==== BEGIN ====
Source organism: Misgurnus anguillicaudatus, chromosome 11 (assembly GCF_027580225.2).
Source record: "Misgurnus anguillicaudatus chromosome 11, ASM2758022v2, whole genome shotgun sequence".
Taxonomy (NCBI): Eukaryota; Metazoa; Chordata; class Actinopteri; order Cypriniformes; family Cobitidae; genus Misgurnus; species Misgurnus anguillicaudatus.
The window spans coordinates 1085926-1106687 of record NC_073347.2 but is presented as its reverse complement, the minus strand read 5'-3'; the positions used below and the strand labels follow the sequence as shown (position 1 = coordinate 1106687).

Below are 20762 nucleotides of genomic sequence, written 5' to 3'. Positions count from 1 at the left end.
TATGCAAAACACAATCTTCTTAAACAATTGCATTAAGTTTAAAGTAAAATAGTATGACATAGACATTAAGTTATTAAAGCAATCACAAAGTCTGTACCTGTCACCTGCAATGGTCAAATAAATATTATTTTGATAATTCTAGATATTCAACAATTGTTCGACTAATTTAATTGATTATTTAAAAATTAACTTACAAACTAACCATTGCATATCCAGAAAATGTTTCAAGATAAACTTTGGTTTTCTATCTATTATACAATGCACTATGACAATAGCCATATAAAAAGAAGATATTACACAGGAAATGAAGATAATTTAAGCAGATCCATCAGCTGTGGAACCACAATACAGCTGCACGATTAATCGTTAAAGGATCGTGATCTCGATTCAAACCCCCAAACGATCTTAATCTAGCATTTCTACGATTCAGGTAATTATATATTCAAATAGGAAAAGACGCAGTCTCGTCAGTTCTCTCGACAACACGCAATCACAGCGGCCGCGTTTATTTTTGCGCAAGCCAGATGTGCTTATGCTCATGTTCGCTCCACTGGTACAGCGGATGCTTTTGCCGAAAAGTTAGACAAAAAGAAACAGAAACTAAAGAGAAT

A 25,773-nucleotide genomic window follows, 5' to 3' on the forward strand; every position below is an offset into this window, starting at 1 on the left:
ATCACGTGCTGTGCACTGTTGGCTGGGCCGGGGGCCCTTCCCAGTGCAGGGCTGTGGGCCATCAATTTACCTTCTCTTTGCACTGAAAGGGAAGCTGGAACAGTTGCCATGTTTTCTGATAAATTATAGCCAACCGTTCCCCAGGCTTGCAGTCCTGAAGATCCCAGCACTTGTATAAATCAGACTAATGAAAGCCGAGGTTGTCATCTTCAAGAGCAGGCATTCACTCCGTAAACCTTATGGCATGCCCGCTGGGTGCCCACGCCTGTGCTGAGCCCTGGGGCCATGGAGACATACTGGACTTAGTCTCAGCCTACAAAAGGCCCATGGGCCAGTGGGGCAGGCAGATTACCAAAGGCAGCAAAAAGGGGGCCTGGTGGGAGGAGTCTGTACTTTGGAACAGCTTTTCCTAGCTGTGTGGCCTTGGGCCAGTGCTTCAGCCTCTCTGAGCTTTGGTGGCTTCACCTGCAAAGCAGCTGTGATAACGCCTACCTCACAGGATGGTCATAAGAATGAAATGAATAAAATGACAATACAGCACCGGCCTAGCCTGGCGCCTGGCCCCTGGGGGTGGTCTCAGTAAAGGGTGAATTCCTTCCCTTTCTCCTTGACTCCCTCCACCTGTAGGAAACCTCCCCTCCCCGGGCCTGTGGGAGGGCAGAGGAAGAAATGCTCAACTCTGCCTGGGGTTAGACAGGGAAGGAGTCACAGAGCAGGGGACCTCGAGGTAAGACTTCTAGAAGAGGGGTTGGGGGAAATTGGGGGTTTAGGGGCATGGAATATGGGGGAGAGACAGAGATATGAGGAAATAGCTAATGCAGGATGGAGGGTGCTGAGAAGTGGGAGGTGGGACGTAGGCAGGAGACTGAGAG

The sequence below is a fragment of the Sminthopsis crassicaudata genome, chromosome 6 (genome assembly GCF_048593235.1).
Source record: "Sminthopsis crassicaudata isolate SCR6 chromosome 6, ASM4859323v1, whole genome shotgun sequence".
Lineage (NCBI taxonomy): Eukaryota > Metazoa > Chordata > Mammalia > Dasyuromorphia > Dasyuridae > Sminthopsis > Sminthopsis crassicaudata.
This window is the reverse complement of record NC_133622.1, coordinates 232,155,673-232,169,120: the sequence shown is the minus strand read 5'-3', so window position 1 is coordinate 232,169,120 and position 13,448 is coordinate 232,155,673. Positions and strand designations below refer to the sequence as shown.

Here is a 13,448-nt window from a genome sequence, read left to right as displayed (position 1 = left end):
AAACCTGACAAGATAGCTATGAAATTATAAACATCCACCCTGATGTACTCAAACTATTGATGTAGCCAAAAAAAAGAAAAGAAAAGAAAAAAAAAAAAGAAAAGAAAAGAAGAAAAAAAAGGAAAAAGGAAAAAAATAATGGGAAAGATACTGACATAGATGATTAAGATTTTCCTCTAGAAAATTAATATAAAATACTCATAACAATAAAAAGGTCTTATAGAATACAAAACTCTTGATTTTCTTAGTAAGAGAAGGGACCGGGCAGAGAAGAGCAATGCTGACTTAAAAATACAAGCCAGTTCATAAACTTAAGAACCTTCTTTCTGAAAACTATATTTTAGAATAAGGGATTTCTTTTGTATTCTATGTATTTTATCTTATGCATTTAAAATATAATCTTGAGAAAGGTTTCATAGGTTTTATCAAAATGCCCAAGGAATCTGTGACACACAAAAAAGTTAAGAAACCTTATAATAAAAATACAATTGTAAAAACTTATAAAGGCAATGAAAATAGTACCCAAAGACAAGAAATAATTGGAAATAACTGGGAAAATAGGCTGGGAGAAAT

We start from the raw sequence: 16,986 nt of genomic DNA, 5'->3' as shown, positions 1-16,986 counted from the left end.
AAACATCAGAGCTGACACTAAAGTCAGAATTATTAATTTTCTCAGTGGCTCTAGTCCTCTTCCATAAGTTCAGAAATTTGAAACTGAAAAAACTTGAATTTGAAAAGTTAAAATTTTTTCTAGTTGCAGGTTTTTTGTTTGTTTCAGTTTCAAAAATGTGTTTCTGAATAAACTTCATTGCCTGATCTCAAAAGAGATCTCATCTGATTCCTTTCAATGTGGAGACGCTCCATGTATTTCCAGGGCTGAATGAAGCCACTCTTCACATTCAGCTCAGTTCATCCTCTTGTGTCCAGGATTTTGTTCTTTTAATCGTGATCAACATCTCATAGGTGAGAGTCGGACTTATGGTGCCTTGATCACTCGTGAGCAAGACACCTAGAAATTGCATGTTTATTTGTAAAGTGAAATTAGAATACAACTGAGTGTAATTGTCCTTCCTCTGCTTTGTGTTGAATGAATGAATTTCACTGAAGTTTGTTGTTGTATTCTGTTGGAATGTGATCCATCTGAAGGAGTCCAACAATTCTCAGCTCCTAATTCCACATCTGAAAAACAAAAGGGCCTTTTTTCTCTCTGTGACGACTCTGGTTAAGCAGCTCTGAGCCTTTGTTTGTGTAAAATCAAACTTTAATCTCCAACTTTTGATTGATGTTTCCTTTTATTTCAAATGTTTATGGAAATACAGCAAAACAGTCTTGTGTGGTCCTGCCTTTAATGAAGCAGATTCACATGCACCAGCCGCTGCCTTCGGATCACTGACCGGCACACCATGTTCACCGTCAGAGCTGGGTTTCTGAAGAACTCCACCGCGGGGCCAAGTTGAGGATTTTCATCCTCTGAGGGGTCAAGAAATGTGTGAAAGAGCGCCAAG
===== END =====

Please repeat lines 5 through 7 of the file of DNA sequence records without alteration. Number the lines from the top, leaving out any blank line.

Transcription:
Below are 20762 nucleotides of genomic sequence, written 5' to 3'. Positions count from 1 at the left end.
TATGCAAAACACAATCTTCTTAAACAATTGCATTAAGTTTAAAGTAAAATAGTATGACATAGACATTAAGTTATTAAAGCAATCACAAAGTCTGTACCTGTCACCTGCAATGGTCAAATAAATATTATTTTGATAATTCTAGATATTCAACAATTGTTCGACTAATTTAATTGATTATTTAAAAATTAACTTACAAACTAACCATTGCATATCCAGAAAATGTTTCAAGATAAACTTTGGTTTTCTATCTATTATACAATGCACTATGACAATAGCCATATAAAAAGAAGATATTACACAGGAAATGAAGATAATTTAAGCAGATCCATCAGCTGTGGAACCACAATACAGCTGCACGATTAATCGTTAAAGGATCGTGATCTCGATTCAAACCCCCAAACGATCTTAATCTAGCATTTCTACGATTCAGGTAATTATATATTCAAATAGGAAAAGACGCAGTCTCGTCAGTTCTCTCGACAACACGCAATCACAGCGGCCGCGTTTATTTTTGCGCAAGCCAGATGTGCTTATGCTCATGTTCGCTCCACTGGTACAGCGGATGCTTTTGCCGAAAAGTTAGACAAAAAGAAACAGAAACTAAAGAGAAT

A 25,773-nucleotide genomic window follows, 5' to 3' on the forward strand; every position below is an offset into this window, starting at 1 on the left: